The Limits of Optimism
In front of an audience of first-year medical students, a teenage boy with one eye sat with his mother. They told a story of triumph, even miracle: brushes with death, an eye removed, cancer overcome. This young man has become a star baseball player despite his total lack of depth perception (a consequence of having only one eye).
To close, mom shared a cautionary tale with us future physicians: The doctor who first diagnosed her son had detailed all the ways the disease would disable him. Mom was outraged. At that moment, what she needed was hope her son would get better, not this pessimistic prognosis. She has created a list of rules for us to follow so as not to make the same mistake. Two of them struck me: always remain optimistic with patients, and never cry in front of patients.
Before starting medical school, I spent the better part of three years as a counselor for adolescents suffering from psychiatric illnesses. Despite—or probably because of—this mother’s advice, I found myself thinking about some of the patients I came to know—specifically ones whose tragic stories of trauma and loss had left me speechless. What confused, even frustrated, me is that optimism and reassurance alienated these teenagers more often than it created connection. At best, they thought a sanguine attitude was perfidious. How can a patient trust a provider who seems to have feelings so at odds with their own? What is worse, for a person who has been suffering and in treatment for half of their life, saying, “Don’t worry: it will get better,” invalidates and even dishonors their experience.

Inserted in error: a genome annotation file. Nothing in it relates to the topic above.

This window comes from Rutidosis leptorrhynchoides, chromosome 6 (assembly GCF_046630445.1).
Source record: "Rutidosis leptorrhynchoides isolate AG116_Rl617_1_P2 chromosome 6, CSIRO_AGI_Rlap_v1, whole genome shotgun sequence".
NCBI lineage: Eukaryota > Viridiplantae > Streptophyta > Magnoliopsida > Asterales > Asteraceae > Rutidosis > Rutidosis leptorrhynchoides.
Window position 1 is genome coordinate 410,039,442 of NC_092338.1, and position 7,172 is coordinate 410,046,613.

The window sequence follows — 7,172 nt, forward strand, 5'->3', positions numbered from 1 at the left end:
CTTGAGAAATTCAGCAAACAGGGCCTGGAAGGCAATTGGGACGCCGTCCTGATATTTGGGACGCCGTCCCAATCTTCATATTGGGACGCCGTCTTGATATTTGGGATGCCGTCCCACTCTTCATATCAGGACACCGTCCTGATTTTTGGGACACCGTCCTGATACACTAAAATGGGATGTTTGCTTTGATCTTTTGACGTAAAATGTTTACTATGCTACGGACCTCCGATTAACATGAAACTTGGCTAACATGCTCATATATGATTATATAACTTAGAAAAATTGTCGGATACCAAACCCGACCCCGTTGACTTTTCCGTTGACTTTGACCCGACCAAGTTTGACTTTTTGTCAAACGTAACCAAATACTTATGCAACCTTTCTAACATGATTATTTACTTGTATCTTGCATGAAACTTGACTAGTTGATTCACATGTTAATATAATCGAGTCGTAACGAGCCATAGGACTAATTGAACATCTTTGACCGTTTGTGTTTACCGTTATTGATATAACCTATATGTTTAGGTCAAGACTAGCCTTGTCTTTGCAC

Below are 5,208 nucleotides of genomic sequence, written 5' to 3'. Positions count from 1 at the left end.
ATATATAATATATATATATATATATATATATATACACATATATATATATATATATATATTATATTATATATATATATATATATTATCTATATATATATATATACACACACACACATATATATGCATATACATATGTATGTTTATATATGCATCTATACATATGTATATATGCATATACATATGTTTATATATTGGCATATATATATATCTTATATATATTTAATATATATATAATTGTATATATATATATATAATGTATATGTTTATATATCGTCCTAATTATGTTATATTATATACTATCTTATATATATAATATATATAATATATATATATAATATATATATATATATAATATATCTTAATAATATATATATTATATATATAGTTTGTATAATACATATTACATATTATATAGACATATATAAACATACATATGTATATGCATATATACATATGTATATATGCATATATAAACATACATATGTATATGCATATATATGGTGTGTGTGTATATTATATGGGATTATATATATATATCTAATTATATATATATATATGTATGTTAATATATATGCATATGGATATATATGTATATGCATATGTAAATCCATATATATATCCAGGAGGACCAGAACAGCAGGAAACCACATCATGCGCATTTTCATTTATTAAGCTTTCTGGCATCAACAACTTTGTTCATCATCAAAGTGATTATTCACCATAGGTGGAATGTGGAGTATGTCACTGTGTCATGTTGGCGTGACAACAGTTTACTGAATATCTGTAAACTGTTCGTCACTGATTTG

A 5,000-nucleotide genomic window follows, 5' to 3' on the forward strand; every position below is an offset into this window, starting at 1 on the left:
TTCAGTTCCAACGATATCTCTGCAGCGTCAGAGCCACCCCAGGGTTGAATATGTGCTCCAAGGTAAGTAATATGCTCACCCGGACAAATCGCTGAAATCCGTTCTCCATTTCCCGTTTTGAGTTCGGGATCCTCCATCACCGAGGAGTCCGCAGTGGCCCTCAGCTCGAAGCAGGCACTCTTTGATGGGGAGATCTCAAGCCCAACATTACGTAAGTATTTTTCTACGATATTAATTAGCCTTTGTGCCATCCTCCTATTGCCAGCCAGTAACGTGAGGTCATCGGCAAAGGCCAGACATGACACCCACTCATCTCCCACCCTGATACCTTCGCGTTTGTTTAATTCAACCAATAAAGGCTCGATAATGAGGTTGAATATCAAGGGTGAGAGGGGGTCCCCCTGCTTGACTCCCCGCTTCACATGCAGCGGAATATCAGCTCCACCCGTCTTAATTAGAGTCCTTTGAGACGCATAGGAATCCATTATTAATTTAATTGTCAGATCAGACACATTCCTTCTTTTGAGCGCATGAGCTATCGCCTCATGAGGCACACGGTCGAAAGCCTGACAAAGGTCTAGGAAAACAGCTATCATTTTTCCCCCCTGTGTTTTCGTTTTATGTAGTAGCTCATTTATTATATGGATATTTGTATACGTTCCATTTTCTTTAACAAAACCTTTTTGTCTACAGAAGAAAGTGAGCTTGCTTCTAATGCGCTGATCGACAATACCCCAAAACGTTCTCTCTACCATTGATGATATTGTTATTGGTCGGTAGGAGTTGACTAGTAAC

I do not think this mother’s advice is categorically wrong. She knows what she wanted from her son’s providers, and surely many others want the same thing: confidence and reassurance and a well-defined game plan. For this mother, optimism was comfort. But my experience with psychiatric patients illustrates that faith and certainty are by no means universally tender. Some people want their provider to join them in their despair, share their hopelessness, stand with them “in the glare of that fear [of death]”, as Dr. Rita Charon said—which admittedly can be a difficult approach for those of us invested in helping others.
From where I am sitting as a first-year medical student, the partnership between physician and patient cannot be reduced to a list of rules or platitudes. Some patients want cheerfulness and others want commiseration—and then there are patients who do not even know what they want. It seems to me that identifying these desires calls for intuition and spontaneity as well as experience and careful understanding—some even call it an art.